HomeLatest ThreadsGreatest ThreadsForums & GroupsMy SubscriptionsMy Posts
DU Home » Latest Threads » Forums & Groups » Retired » Retired Forums » 2016 Postmortem (Forum) » Shouldn't it be a crime f...

Sun Aug 7, 2016, 09:07 AM

Shouldn't it be a crime for Russia/Wikileaks to use altered documents to influence

our elections? Surely, Putin and Assange should be permitted to express their support for Trump, but should the American electorate have to put up with purposeful distortions of reality designed to deprive voters of the truth?

Russian Hackers Altered Emails Before Release to Wikileaks:

https://www.reddit.com/r/EnoughTrumpSpam/comments/4uyih3/russian_hackers_altered_emails_before_release_to/

I think that a grand jury should investigate the Russian/Wikileaks campaign activities. I suspect that when the truth comes out, some of these activities will be found to be criminal.

8 replies, 934 views

Reply to this thread

Back to top Alert abuse

Always highlight: 10 newest replies | Replies posted after I mark a forum
Replies to this discussion thread
Arrow 8 replies Author Time Post
Reply Shouldn't it be a crime for Russia/Wikileaks to use altered documents to influence (Original post)
Tal Vez Aug 2016 OP
MineralMan Aug 2016 #1
Tal Vez Aug 2016 #2
Demsrule86 Aug 2016 #3
Tal Vez Aug 2016 #4
LoverOfLiberty Aug 2016 #5
Recursion Aug 2016 #6
LoverOfLiberty Aug 2016 #7
Buckeye_Democrat Aug 2016 #8

Response to Tal Vez (Original post)

Sun Aug 7, 2016, 09:20 AM

1. It's a matter of jurisdiction.

U.S. courts have no jurisdiction internationally. That's the core of the problem.

Reply to this post

Back to top Alert abuse Link here Permalink


Response to MineralMan (Reply #1)

Sun Aug 7, 2016, 09:29 AM

2. Yes, I see your point. But, doesn't some of this activity take place in the United States?

Are there no Wikileaks operations or employees based here in the United States?

I know that the world is becoming a smaller place, but distributing altered documents is more than just expressing an opinion. I really wish that we could find a way to protect our country from foreigners who are engaging in what amounts ro a form of political terrorism. I am certain that I would face severe consequences if I had an office in Moscow and began distributing phony documents designed to disrupt Russian elections. Putin would never tolerate that.

I understand your point though and it's a good one. This problem is not simple to solve.

Reply to this post

Back to top Alert abuse Link here Permalink


Response to Tal Vez (Reply #2)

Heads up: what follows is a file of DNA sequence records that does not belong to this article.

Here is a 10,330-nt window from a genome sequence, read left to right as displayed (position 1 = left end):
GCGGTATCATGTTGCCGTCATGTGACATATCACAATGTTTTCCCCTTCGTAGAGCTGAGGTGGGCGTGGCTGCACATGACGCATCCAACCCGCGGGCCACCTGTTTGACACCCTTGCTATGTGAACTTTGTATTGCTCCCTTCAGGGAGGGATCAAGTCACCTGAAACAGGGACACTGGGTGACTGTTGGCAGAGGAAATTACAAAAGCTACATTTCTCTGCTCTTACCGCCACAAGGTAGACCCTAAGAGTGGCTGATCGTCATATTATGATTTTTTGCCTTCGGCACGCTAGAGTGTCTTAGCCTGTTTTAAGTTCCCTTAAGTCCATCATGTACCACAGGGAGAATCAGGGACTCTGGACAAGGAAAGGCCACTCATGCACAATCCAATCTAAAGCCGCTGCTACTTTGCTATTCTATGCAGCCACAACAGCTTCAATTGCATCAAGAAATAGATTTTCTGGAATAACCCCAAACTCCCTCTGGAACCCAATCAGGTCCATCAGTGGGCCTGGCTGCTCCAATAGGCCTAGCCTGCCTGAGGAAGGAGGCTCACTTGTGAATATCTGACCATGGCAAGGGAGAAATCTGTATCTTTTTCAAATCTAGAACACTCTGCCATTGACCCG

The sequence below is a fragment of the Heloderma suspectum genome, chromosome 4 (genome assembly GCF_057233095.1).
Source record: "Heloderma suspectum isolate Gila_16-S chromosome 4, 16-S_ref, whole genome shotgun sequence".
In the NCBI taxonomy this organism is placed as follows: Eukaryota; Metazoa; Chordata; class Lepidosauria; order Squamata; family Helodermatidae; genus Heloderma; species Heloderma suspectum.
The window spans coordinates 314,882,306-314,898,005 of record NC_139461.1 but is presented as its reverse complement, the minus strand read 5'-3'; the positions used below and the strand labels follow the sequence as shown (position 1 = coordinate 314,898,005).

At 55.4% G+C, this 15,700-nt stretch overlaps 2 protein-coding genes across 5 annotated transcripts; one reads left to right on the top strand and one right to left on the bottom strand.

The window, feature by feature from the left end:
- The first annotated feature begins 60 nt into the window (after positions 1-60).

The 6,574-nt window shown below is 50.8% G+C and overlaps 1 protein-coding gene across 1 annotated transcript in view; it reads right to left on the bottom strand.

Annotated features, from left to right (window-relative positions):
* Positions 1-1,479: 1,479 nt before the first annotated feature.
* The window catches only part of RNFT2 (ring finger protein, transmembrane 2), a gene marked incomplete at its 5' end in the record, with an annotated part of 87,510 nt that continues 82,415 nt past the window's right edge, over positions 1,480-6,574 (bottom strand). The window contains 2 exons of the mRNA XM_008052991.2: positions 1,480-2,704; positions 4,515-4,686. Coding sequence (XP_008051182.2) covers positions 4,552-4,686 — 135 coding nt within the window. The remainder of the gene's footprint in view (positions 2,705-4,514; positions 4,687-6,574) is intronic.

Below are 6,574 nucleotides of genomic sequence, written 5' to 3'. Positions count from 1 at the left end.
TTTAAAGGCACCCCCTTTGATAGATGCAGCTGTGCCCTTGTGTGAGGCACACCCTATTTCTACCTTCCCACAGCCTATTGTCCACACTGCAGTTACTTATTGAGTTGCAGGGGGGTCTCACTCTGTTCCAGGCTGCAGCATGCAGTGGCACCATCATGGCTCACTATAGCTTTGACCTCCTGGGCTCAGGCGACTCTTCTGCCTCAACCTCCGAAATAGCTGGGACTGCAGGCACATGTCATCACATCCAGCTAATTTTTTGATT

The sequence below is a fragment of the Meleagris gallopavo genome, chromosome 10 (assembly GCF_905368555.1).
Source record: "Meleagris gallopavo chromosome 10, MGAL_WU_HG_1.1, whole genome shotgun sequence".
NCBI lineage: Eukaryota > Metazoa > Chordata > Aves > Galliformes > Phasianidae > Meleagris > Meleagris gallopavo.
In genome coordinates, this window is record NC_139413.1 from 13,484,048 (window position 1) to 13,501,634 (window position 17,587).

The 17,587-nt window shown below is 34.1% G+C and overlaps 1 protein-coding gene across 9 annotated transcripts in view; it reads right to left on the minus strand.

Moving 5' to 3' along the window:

Sun Aug 7, 2016, 09:31 AM

3. It is espionage.

Trump could be in trouble too...if he is colluding with them. Another poster said Trump seemed to know what was in the emails before they were released.

Reply to this post

Back to top Alert abuse Link here Permalink


Response to Demsrule86 (Reply #3)

Sun Aug 7, 2016, 09:38 AM

4. I hate to think that Trump could be that stupid, but I suspect that you're right.

I usually think of espionage as collecting accurate information rather than distributing lies and phony documents. The damage is certainly similar either way and a democratic nation should be capable of protecting the integrity of its elections.

I recognize that in a way Assange is already locked up in that he is dodging the rape charges by hiding in an embassy. However, he continues to be free enough to play the lead role in this Russian operation. Something should be done, but I'm not clear as to what it should be.

Reply to this post

Back to top Alert abuse Link here Permalink


Response to Tal Vez (Original post)

Sun Aug 7, 2016, 10:55 AM

5. Isn't it a crime to hack into a computer?

Isn't it a crime to publish classified information?

This is a criminal outfit no matter how you look at it.

Reply to this post

Back to top Alert abuse Link here Permalink


Response to LoverOfLiberty (Reply #5)

Sun Aug 7, 2016, 11:30 AM

6. Yes to the first question; the second one is more complicated

Classification does not automatically give a legal responsibility to a random person who does not have a clearance.

Reply to this post

Back to top Alert abuse Link here Permalink


Response to Recursion (Reply #6)

Sun Aug 7, 2016, 11:37 AM

7. Certainly it depends on jurisdiction

but I believe that if you receive what you know to be classified information and you disseminate it improperly, you can be charged with a crime, whether you were actually cleared to receive that classified information or not.

Reply to this post

Back to top Alert abuse Link here Permalink


Response to Tal Vez (Original post)

Sun Aug 7, 2016, 11:45 AM

8. Truth question.

"Should the American electorate have to put up with purposeful distortions of reality designed to deprive voters of the truth?"

I wish it wasn't the case, but we've had AM talk radio and FOX News for years.

I honestly wouldn't care so much about the right-wing attack machine EXCEPT for their frequent dishonesty! When people make appeals for the return of "The Fairness Doctrine" in our media, I'd argue that we more need of an "Accuracy Doctrine." Of course, it's then a debate of who decides what's inaccurate, what's an intentional falsehood, etc.. Ugh, it saddens me. I suppose that better education is the best counter-attack.

Reply to this post

Back to top Alert abuse Link here Permalink

Reply to this thread